Wonder, why soil is good? Well, following are few of the reasons-

  1. It’s important for child’s immune system to be exposed to a variety of microbes, so that, it will instigate body to produce valuable antibodies, which will last in the body, for a long time. It is a natural way to ward off infections. The obsession for cleanliness, will lead to an immune system in fragile and weak state.
  2. Frolicking in soil is a good way to ward off allergies and inflammation caused after wounds.
  3. Playing in soil, fosters creativity in child, which no plethora of creative stuff available in market can supplement. Remember, if we introspect deeply, then most of our creativity has come from nature only. A 2010 study done by Sage Colleges in Troy, New York, found that a bacterium naturally found in soil, Mycobacterium vaccae, can accelerate learning and brighten moods by stimulating neuron growth and raising serotonin levels. Serotonin is a natural mood stabilizer, combats depression and regulates sleep, appetite and digestion. You can read more about it in 5-reasons-let-your-kids-play-dirt.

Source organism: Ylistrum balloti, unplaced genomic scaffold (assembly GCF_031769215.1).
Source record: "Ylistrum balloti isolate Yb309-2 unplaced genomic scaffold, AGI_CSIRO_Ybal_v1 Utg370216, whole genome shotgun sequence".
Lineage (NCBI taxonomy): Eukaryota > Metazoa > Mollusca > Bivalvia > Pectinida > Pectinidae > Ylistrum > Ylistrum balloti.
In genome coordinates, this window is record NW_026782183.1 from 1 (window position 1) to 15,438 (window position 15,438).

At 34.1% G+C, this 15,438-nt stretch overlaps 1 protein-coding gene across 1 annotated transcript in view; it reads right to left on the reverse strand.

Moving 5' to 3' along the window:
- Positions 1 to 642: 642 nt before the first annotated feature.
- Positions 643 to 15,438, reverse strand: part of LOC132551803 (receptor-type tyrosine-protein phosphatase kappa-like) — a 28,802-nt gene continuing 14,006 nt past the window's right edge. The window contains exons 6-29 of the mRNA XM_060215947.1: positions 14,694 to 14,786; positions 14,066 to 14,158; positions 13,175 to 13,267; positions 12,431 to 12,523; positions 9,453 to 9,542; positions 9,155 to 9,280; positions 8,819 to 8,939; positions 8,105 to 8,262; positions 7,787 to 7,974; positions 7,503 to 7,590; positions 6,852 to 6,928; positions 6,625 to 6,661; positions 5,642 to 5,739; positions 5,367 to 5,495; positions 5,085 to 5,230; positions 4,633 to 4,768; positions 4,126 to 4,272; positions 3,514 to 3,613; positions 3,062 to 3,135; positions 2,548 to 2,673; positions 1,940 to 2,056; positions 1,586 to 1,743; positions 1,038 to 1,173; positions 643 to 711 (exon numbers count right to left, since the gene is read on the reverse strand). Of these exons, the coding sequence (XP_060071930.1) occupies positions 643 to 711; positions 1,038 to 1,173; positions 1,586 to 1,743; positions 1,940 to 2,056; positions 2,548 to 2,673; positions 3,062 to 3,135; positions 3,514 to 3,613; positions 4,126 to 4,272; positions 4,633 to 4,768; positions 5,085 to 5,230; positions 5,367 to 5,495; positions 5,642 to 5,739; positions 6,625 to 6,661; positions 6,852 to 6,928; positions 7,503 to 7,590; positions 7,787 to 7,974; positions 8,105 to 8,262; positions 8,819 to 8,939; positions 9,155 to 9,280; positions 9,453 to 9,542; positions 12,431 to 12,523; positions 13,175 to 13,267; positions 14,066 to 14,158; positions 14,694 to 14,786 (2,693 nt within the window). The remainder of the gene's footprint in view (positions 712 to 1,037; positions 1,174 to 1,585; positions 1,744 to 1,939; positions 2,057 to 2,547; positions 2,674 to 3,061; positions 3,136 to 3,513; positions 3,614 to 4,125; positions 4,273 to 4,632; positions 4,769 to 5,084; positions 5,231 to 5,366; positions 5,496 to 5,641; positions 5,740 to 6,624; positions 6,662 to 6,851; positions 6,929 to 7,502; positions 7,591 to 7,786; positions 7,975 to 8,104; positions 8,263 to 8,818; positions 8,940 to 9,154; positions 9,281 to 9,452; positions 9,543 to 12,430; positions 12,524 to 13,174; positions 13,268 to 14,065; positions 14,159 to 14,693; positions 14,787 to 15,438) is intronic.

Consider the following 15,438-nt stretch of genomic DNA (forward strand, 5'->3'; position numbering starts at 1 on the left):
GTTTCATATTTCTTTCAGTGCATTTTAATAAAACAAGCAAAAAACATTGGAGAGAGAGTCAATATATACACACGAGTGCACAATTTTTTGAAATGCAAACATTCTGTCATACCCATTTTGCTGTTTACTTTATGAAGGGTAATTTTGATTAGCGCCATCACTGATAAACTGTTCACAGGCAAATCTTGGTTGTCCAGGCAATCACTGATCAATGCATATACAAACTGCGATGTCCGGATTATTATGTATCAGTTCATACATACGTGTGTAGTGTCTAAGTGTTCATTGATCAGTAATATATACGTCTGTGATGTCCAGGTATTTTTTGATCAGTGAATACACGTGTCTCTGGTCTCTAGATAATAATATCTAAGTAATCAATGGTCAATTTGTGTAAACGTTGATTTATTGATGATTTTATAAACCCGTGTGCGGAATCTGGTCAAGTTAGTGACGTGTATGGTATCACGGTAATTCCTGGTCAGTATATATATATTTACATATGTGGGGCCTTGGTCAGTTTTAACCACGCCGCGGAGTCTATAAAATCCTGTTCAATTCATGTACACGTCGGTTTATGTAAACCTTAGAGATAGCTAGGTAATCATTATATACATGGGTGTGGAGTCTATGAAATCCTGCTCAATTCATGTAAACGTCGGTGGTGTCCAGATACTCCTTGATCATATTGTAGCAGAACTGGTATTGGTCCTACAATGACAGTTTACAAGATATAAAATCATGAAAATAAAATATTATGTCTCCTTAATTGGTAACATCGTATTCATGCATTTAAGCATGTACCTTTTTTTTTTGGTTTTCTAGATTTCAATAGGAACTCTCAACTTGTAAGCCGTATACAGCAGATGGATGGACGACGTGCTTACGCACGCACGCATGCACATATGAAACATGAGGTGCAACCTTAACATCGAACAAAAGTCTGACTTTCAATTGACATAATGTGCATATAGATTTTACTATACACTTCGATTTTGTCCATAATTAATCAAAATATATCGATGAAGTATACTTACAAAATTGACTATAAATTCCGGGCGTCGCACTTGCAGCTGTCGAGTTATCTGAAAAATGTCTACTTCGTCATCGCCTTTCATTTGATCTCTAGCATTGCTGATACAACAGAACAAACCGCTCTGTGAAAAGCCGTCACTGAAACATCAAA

4. Children are often not very good at expressing things. Playing with water and soil can be good ways through which pent up emotions and frustration can come out.
  5. I know, this sounds philosophical but it’s equally true that from soil we come, and back to it we go. So, our connection with it, in the lifetime, keeps us happy and grounded. Some connections can soothe our mind at a subconscious level. I think this is one of it.

Today, we are paying a huge cost for our modern lifestyles, full of comfort and convenience. We are living in a time of commodification of everything. Packaged water is there as drinking water, summer camps are there for leisure, vacation packages are there for family time, video-games are replacing outdoor time. The trade flourishes due to our ignorance and makes us increasingly distant from the real and physical world. The age old wisdom of our parents and grand-parents mixed with a tinge of scientific thought, is all that we need, to judge the right from the wrong. As we age and mature in life, such things fall perfectly in perspective. Whatever they say, sometimes may not have logic, but a little research can find the logic, which must have been lost in the sands of time!